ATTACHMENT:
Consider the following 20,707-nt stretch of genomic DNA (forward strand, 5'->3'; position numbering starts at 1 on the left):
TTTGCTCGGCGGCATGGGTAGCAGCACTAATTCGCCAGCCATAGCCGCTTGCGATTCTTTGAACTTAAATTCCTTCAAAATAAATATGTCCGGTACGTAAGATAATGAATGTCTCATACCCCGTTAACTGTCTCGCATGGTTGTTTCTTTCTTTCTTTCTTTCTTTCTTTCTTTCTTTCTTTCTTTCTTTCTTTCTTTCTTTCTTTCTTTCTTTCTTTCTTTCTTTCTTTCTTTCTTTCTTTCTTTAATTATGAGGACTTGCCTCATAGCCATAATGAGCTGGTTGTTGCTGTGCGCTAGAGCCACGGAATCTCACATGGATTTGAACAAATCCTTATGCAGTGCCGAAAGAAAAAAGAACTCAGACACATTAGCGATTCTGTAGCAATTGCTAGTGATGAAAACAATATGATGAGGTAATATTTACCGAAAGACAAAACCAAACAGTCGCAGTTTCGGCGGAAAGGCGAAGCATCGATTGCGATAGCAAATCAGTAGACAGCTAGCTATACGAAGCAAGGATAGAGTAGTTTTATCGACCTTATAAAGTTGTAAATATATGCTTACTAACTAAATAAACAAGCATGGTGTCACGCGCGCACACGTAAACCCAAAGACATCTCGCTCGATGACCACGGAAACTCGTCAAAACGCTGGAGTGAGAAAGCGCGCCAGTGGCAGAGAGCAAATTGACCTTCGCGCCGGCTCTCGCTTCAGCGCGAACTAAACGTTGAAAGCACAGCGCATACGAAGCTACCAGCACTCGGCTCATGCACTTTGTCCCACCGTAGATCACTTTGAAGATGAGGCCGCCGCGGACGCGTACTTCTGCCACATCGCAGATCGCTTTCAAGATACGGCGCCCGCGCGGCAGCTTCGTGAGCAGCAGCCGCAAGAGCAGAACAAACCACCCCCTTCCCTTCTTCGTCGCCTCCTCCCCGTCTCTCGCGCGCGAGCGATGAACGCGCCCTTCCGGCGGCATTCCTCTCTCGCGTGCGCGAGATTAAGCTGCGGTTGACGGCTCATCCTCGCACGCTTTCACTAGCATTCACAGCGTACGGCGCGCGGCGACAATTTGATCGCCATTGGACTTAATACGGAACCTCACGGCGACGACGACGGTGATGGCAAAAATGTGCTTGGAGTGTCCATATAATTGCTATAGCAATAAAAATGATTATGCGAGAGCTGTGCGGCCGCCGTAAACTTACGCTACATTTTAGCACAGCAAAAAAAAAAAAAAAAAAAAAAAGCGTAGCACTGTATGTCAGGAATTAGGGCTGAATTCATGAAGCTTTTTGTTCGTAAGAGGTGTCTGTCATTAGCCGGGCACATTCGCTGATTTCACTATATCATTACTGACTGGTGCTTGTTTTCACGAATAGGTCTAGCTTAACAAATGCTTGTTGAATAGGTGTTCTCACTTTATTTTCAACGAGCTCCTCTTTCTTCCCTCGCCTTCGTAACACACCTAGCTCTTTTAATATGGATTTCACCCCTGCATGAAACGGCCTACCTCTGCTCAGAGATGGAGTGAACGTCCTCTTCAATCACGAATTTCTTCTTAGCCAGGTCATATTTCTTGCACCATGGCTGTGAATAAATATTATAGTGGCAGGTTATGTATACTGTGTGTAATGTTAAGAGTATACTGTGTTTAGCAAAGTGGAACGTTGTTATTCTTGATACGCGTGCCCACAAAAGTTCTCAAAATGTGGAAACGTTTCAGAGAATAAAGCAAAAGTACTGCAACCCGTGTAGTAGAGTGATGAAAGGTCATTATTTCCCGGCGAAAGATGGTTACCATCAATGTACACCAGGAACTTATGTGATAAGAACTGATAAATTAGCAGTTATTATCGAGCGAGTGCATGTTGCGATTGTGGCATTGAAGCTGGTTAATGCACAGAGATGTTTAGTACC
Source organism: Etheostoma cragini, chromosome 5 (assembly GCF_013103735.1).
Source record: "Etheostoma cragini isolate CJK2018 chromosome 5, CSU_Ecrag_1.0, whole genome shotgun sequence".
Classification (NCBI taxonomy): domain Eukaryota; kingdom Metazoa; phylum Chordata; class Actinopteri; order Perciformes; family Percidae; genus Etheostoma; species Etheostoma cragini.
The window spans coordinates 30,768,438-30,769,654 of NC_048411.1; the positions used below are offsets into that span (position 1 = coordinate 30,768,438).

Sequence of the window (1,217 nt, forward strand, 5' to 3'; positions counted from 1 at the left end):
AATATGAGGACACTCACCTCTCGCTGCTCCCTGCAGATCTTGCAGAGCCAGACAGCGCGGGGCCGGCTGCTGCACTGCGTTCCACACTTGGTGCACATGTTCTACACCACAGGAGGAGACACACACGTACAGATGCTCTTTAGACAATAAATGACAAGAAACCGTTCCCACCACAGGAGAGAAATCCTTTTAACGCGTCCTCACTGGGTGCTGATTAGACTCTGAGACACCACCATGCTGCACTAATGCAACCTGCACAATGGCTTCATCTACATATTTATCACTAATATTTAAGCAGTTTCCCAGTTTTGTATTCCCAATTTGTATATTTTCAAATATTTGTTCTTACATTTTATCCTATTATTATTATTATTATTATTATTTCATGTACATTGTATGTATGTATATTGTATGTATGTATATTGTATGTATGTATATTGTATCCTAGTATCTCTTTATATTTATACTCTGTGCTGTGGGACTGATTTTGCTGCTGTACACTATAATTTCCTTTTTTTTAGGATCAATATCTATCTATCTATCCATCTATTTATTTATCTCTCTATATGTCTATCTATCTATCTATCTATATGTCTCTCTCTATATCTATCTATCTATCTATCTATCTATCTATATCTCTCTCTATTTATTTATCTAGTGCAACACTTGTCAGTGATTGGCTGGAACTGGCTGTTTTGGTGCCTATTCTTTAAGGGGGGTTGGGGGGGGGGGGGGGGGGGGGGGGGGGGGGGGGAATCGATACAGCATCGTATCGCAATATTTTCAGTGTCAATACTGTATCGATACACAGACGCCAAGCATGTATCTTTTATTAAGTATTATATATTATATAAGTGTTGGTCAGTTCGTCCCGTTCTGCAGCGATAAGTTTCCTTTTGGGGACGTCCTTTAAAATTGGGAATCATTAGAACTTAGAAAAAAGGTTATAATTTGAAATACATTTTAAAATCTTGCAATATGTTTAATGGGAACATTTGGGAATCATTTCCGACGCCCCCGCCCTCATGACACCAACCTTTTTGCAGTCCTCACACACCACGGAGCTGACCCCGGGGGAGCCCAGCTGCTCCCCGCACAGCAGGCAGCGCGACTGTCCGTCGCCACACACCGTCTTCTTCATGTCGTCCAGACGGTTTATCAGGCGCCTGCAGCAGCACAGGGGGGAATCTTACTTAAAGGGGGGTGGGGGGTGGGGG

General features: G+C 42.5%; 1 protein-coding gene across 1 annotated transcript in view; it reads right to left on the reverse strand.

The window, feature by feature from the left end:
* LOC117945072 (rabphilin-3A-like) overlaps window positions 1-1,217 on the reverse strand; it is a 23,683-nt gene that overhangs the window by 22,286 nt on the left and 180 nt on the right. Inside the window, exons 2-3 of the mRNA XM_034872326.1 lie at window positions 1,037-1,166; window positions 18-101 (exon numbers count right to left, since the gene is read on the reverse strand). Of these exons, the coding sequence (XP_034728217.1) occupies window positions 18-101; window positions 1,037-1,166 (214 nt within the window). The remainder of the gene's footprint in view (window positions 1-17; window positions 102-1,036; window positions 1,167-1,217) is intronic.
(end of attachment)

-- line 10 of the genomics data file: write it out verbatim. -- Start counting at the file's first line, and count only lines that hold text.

The window, feature by feature from the left end: